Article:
Thinking outside of the "RGS box": new approaches to therapeutic targeting of regulators of G protein signaling

Mol Pharmacol. 2010 Oct;78(4):550-7. doi: 10.1124/mol.110.065219. Epub 2010 Jul 27.


Regulators of G protein signaling (RGS) proteins are emerging as potentially important drug targets. The mammalian RGS protein family has more than 20 members and they share a common ∼120-residue RGS homology domain or "RGS box." RGS proteins regulate signaling via G protein-coupled receptors by accelerating GTPase activity at active α subunits of G proteins of the G(q) and G(i/o) families. Most studies searching for modulators of RGS protein function have been focused on inhibiting the GTPase accelerating protein activity. However, many RGS proteins contain additional domains that serve other functions, such as interactions with proteins or subcellular targeting. Here, we discuss a rationale for therapeutic targeting of RGS proteins by regulation of expression or allosteric modulation to permit either increases or decreases in RGS function. Several RGS proteins have reduced expression or function in pathophysiological states, so strategies to increase RGS function would be useful. Because several RGS proteins are rapidly degraded by the N-end rule pathway, finding ways to stabilize them may prove to be an effective way to enhance RGS protein function.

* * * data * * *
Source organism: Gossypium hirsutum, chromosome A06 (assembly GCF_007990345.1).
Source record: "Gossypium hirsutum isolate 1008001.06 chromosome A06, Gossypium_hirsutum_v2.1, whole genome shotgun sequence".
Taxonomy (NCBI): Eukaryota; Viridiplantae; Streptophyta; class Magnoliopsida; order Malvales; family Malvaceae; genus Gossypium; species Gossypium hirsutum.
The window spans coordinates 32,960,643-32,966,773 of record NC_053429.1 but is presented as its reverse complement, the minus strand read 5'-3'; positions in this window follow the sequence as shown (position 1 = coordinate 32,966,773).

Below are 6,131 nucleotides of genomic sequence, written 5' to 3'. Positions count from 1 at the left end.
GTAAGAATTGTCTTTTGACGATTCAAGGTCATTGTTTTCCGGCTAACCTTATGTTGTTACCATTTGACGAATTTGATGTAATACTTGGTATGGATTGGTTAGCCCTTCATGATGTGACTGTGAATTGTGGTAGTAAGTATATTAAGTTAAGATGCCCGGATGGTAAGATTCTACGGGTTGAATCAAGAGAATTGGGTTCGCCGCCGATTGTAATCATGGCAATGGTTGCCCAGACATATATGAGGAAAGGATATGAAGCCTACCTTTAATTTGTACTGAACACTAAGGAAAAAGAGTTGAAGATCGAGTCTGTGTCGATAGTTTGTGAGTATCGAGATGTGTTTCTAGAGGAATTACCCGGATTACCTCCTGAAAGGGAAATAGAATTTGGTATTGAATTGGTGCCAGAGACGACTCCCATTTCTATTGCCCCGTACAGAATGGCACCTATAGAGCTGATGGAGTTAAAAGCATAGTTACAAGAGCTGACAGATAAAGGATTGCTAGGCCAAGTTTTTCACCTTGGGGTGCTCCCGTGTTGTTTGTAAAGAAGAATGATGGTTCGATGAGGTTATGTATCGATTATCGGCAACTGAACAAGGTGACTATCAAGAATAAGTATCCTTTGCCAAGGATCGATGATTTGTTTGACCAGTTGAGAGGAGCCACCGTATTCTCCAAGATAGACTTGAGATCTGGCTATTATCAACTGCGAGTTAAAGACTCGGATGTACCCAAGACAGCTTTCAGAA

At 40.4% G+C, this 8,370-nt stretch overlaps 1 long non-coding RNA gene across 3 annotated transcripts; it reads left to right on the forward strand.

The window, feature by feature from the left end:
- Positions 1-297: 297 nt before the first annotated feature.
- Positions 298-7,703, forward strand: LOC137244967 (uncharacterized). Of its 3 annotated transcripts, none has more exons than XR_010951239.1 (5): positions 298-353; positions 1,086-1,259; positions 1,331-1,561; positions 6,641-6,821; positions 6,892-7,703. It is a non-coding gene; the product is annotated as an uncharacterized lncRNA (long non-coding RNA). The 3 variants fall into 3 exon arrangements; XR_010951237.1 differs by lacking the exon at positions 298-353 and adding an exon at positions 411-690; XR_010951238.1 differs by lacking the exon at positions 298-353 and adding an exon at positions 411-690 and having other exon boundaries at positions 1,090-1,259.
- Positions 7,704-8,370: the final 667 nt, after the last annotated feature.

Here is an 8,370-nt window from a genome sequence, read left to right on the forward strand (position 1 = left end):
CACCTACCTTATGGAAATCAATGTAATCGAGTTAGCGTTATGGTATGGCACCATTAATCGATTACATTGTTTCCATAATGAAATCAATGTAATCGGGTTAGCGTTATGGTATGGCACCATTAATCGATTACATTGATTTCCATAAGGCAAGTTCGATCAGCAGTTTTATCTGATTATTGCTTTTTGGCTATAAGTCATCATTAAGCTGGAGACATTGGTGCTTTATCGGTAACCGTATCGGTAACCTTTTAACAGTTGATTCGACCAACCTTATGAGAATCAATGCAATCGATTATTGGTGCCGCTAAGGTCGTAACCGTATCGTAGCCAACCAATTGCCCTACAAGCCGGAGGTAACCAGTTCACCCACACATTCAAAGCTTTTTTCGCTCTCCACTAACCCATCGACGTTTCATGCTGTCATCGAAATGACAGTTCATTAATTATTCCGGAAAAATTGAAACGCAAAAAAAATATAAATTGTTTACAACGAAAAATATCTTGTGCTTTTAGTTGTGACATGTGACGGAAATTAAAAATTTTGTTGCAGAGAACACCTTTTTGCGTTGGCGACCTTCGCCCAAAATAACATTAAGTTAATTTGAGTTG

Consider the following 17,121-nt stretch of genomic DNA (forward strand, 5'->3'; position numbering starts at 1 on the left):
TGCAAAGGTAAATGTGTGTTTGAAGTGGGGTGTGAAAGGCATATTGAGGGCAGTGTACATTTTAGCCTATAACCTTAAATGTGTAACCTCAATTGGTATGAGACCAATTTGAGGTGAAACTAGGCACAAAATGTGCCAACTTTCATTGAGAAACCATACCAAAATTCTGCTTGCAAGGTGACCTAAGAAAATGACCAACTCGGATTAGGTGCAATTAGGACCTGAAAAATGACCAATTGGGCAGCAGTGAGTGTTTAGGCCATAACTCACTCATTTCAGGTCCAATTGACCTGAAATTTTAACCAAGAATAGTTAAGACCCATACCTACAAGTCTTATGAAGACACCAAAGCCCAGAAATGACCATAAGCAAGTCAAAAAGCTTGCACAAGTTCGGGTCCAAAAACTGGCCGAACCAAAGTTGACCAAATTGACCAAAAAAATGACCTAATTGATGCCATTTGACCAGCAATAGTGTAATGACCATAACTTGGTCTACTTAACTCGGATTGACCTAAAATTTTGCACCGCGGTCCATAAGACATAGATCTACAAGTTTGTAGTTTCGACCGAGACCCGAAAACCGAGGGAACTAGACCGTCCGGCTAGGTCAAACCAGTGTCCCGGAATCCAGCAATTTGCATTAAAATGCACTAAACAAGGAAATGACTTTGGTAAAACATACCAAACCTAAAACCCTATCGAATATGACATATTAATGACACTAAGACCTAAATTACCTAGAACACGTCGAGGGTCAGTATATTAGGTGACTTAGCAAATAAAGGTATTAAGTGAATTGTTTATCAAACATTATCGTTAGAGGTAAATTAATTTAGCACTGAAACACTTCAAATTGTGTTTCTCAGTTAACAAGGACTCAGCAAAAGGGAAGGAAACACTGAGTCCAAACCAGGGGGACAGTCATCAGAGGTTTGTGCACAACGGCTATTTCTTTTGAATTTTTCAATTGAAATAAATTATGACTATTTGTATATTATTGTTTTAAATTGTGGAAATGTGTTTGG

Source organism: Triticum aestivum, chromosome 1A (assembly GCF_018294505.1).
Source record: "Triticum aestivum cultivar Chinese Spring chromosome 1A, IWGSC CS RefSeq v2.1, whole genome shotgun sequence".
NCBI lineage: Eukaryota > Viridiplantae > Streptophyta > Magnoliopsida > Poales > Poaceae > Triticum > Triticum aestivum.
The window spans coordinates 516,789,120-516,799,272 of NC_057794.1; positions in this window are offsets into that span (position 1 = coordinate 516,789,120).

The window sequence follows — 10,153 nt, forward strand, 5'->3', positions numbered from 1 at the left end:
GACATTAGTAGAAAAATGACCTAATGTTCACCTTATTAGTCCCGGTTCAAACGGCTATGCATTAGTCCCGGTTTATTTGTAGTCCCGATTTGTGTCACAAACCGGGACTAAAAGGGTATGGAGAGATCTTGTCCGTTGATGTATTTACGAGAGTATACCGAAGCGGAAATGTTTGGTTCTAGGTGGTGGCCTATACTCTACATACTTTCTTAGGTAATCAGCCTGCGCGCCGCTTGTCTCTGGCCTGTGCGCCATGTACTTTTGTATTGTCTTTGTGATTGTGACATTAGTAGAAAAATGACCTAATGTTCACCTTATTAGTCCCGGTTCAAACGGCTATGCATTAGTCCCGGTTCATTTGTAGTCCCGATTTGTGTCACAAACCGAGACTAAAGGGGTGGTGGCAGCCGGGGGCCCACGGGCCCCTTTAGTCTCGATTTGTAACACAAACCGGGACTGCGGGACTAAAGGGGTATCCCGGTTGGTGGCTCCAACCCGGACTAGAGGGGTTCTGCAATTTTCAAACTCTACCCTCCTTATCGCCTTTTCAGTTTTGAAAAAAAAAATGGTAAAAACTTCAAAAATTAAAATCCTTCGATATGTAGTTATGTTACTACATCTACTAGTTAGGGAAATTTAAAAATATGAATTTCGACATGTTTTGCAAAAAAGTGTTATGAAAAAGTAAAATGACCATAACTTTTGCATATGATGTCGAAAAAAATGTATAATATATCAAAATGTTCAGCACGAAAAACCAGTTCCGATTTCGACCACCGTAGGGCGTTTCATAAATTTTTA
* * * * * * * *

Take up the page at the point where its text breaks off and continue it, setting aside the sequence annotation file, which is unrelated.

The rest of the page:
Publication types

  • Research Support, N.I.H., Extramural
  • Research Support, Non-U.S. Gov't
  • Review

MeSH terms

  • Animals
  • Cardiovascular Diseases / drug therapy
  • Cardiovascular Diseases / metabolism
  • Drug Delivery Systems / methods*
  • Drug Delivery Systems / trends
  • GTP-Binding Proteins / physiology
  • Humans
  • Nervous System Diseases / drug therapy
  • Nervous System Diseases / metabolism
  • RGS Proteins / metabolism*
  • RGS Proteins / physiology
  • Receptors, G-Protein-Coupled / metabolism*
  • Receptors, G-Protein-Coupled / physiology
  • Signal Transduction / physiology*


  • RGS Proteins
  • Receptors, G-Protein-Coupled
  • GTP-Binding Proteins